The North Carolina city where Andrew Brown Jr. was shot and killed by sheriff’s deputies last week announced Friday it will push its curfew back by several hours each night after a week of generally peaceful protests.
Officials in Elizabeth City said that starting Friday night, the curfew will run from midnight until 6 a.m. On previous nights, the curfew had taken effect at 8 p.m.
Protesters have been demanding justice and transparency, including the release of deputy body camera footage, after Brown, a Black man, was shot and killed last week.
Brown was fatally shot on April 21 by deputies serving drug-related search and arrest warrants at his house in the town of Elizabeth City, about 160 miles northeast of Raleigh. On Tuesday, Brown’s family released an independent autopsy showing he was shot five times, including in the back of the head. The state’s autopsy has not been released yet.
Protests have been generally peaceful, but some protesters have been arrested after they remained on the streets after the curfew went into effect.
WITN-TV reported that Thursday night’s protest had largely dwindled by 10:45 p.m., but at least two people were arrested. The television station was also among multiple media outlets that said staff members covering the protest were threatened with arrest despite city and county leaders saying journalists doing their jobs were exempt from the curfew.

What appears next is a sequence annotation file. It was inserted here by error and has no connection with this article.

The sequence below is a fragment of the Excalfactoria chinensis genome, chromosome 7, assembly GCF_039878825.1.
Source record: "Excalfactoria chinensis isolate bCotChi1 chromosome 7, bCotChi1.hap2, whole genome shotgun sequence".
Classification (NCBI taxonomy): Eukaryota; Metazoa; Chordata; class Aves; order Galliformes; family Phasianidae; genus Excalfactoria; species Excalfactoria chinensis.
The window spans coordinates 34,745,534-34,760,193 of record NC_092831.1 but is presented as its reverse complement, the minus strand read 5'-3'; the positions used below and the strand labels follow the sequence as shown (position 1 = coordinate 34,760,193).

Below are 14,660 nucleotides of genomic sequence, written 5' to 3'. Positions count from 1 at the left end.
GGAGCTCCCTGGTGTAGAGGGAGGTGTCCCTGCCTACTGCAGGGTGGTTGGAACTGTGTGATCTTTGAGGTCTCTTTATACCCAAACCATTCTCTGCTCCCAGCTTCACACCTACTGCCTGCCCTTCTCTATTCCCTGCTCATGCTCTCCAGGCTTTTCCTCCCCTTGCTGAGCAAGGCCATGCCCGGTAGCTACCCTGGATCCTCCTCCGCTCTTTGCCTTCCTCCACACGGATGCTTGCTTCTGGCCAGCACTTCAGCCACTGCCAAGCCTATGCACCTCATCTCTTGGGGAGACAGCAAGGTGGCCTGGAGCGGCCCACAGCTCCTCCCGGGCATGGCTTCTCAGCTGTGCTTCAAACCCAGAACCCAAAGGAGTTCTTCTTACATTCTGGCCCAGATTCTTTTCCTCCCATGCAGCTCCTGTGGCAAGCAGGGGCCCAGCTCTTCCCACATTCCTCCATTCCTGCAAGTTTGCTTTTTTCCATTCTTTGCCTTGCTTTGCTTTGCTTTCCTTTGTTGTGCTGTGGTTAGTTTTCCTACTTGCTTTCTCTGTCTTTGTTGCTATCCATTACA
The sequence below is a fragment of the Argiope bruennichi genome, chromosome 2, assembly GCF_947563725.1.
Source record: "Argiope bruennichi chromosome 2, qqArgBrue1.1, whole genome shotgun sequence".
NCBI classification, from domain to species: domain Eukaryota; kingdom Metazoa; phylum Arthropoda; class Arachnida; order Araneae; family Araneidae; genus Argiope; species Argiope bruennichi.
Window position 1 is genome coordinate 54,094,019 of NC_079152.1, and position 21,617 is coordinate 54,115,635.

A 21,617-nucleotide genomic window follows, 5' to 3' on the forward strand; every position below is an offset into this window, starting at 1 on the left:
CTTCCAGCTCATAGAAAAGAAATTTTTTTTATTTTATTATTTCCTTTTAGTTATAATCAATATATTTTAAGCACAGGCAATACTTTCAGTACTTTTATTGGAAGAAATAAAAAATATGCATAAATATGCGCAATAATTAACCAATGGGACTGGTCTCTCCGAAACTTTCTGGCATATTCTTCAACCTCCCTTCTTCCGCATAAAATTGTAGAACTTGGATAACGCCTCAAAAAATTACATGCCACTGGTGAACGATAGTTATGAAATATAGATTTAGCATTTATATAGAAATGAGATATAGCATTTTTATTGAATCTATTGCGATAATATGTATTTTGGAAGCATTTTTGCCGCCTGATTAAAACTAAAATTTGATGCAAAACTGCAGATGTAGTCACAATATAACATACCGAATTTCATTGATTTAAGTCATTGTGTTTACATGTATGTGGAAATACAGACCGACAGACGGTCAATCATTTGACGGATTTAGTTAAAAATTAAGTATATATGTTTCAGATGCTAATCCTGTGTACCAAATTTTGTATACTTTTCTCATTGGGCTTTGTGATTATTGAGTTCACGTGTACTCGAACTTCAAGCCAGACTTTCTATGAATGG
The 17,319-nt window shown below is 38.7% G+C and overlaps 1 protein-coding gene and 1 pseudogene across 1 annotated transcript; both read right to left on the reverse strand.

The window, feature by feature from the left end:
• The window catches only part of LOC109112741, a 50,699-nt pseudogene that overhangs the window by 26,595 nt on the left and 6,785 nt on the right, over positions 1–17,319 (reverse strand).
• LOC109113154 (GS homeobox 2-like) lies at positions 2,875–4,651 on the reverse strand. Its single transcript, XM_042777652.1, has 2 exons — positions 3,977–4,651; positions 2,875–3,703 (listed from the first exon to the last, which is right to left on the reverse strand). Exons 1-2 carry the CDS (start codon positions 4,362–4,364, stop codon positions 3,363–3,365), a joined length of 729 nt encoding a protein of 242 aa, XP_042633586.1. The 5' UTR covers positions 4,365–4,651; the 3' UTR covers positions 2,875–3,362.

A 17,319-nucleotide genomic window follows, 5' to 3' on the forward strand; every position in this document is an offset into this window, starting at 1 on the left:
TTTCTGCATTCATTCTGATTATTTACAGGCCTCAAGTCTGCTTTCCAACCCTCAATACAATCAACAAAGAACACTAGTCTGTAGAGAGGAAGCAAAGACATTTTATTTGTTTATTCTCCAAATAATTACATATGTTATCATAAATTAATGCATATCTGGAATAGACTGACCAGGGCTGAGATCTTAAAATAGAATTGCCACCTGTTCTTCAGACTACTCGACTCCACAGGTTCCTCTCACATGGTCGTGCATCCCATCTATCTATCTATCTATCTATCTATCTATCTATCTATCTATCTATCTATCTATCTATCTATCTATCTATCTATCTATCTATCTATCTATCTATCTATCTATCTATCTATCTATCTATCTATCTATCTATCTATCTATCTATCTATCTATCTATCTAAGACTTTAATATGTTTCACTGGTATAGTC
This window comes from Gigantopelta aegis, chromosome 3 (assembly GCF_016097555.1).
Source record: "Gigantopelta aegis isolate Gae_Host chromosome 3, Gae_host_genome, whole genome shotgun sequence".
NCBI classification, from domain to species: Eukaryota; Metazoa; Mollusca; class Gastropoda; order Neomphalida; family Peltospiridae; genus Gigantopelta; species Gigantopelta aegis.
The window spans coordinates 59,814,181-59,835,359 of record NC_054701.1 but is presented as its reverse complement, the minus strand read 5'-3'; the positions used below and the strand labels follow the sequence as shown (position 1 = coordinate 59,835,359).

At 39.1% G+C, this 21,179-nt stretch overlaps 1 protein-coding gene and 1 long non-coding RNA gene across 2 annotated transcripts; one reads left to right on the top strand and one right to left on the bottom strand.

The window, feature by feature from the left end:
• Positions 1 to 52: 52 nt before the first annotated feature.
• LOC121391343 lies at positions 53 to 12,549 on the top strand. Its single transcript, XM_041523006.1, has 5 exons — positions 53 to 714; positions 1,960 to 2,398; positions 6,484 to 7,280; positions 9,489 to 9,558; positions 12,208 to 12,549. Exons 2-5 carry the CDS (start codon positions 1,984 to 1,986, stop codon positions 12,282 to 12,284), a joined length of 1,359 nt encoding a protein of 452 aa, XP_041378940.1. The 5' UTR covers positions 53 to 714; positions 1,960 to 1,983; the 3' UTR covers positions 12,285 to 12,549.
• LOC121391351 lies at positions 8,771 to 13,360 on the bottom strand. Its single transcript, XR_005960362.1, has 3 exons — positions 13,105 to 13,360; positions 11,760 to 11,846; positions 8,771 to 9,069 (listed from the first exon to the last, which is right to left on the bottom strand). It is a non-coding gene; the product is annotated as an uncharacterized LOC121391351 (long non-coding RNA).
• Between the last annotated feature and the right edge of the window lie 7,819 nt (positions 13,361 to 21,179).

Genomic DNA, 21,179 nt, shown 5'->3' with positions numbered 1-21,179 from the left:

A judge earlier this week refused to make deputy body camera footage public despite formal requests from a media coalition and the sheriff. He said it should be kept from public view for at least another month while a state investigation into the shooting takes place.
Judge Jeff Foster did, however, order authorities to allow Brown’s family to privately view five videos from body cameras and one from a dashboard camera within 10 days, with some portions blurred or redacted. Family members had previously been allowed to view only a 20-second clip from a single body camera.
Foster said he would consider releasing the video after that point if investigations are complete.
In arguing against the public release of the video, District Attorney Andrew Womble told the judge that he disagreed with a characterization by an attorney for Brown’s family that Brown did not try to drive away until deputies opened fire.
Womble said the video shows that Brown’s car made “contact” with law enforcement twice before shots could be heard on the video. He said officers shouted commands and tried to open a car door before any shots were fired.
The State Bureau of Investigation began a probe of the shooting shortly after it happened. It has said that it would turn its findings over to Womble, as is standard under state laws and procedures.
The FBI has also launched a civil rights investigation of Brown’s death.
Brown’s funeral is scheduled for Monday.
The Associated Press contributed to this report.